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School Testing and For-Profit Colleges: Both Declining?



There’s a useful slight reversal of position from President Obama and other Democratic politicians who have pushed a regimen of educational reforms, primarily constant standardized testing (or studying for those tests) that take much of the education and a whole lot of the joy of learning out of education. Obama and Arne Duncan are now saying that while testing should occur, it should take up no more than 2 percent of classroom time. Which is still too much and doesn’t include prepping for those tests. But given how utterly awful the Obama administration’s education policy has been, it’s good that they are willing to listen to the overwhelming complaints from parents and teachers about this and act a bit. Still, it’s hard not to roll one’s eyes. Or just get angry. Everyone’s favorite human, Andrew Cuomo has lauded Obama’s new position. That’s especially galling given Cuomo’s war on teachers, as Maria Kilfoyle writes:

Educators and parents in New York State have been protesting for years that the testing is over the top. Cuomo doubled down this past year making 50% (which is actually a 100%) of a teacher’s evaluation based on TEST SCORES. The New Education Transformation Act also allows a “second” optional ASSESSMENT for districts to negotiate. Districts who teach children with historically low state test scores will probably opt in for the second optional assessment. They will roll the dice to try and protect their schools from going into receivership. So, in essence, The Education Transformation Act (which is education law in New York State) will promote testing kids MORE in struggling districts– does that look like promoting less testing? Cuomo will continue to grow the opt-out movement by ignoring what over 200,000 opt out parents in New York State have been saying – we will not allow our children, schools, and teachers to be ranked and sorted.

Educators and parents in New York State have been screaming from the tops of the Adirondack Mountains to the shores of Long Island. They have warned the Governor that assessments do not effectively evaluate teacher impact on student learning. But Cuomo’s new Education Transformation Act doubled down on testing and teacher evaluations.

Gov. Cuomo has been on the wrong side of the fight for equity in education. There are two sides in the fight to make great schools for New York children– those who see public education as a public good and those who see it as a private good. Governor Cuomo has very clearly seen education as a private good.

Remember when Cuomo called public education a monopoly?

“I believe these kinds of changes are probably the single best thing that I can do as governor that’s going to matter long-term,” he said, “to break what is, in essence, one of the only remaining public monopolies — and that’s what this is, it’s a public monopoly.” He said the key is to put “real performance measures with some competition, which is why I like charter schools.” Cuomo said he will push a plan that includes more incentives — and sanctions — that “make it a more rigorous evaluation system.”

Cuomo has pandered to Wall Street at the expense of New York children. Guess what? You don’t get to take that back.

So yeah, shut up Cuomo.

Probably just as vile as the school testing regime and privatization of education through charter schools is the for-profit college scam. James Surowiecki has a good run-down of how for-profit colleges are now collapsing rapidly because they are a giant grift built around getting people to take out student loans they can’t afford for a vastly inferior education. People are finally starting to realizing that for-profit college is a terrible idea. There was the disastrous MOOC attempt at San Jose State that started pushing back against idea of firing all the professors and having everyone take giant online courses. And now there’s this. The Department of Defense has stopped including the University of Phoenix in GI Bill coverage, for instance.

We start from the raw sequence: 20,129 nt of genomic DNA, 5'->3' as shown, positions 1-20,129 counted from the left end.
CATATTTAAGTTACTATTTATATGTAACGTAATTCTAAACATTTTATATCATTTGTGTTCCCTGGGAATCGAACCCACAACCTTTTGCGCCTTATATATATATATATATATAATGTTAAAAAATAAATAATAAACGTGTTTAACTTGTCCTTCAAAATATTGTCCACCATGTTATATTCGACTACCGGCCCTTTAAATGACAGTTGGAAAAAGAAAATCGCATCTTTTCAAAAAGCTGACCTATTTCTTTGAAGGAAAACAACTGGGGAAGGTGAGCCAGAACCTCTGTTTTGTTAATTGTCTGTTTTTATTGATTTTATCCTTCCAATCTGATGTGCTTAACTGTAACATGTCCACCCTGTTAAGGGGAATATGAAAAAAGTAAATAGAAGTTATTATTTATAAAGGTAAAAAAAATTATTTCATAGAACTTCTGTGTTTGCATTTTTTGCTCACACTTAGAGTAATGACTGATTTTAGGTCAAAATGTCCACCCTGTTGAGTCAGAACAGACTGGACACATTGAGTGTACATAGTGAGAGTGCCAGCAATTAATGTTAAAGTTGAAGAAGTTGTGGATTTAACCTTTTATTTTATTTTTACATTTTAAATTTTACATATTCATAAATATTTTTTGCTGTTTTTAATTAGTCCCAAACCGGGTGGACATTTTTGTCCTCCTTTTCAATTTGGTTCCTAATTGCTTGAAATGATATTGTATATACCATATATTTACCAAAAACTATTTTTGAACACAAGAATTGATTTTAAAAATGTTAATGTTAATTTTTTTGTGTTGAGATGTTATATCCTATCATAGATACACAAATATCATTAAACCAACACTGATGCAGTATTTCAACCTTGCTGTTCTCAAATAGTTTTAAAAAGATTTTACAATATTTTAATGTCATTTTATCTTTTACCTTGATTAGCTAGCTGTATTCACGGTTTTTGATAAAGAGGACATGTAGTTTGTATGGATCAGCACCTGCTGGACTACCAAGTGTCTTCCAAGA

I particularly appreciated Surowiecki’s concluding paragraph, which makes a ton of sense:

But if we really want more people to go to college we should put more money into community colleges and public universities, which have been starved of funding in recent years. We should also rethink our assumption that college is always the right answer, regardless of cost. Politicians love to invoke education as the solution to our economic ills. But they’re often papering over the fact that our economy just isn’t creating enough good jobs for ordinary Americans. The notion that college will transform your job prospects is, in many cases, an illusion, and for a while for-profit schools turned it into a very lucrative one.

Right. The fundamental problem here is that there simply aren’t a lot of good jobs anymore. And for the type of people who are likely to need to go to for-profit colleges–non-traditional students and traditionally under-represented students–what’s really happening is that there simply aren’t well-paying jobs for workers any more if they don’t have a college degree, since all the manufacturing has been sent abroad. So they take out huge debts and then don’t graduate. That shouldn’t happen. What needs to happen is that politicians and pundits must reject the idea that education is the answer to all our problems and understand that a) the economic benefits of education are often based on its relative scarcity and b) some people are simply not equipped to go to college but still deserve to live a dignified life. But that requires policies that include alleviating poverty through jobs that might discourage corporations from sending American jobs abroad whenever possible. Unfortunately, even mentioning such a thing means that you are History’s Greatest Monster, as Paul Theroux recently found out.

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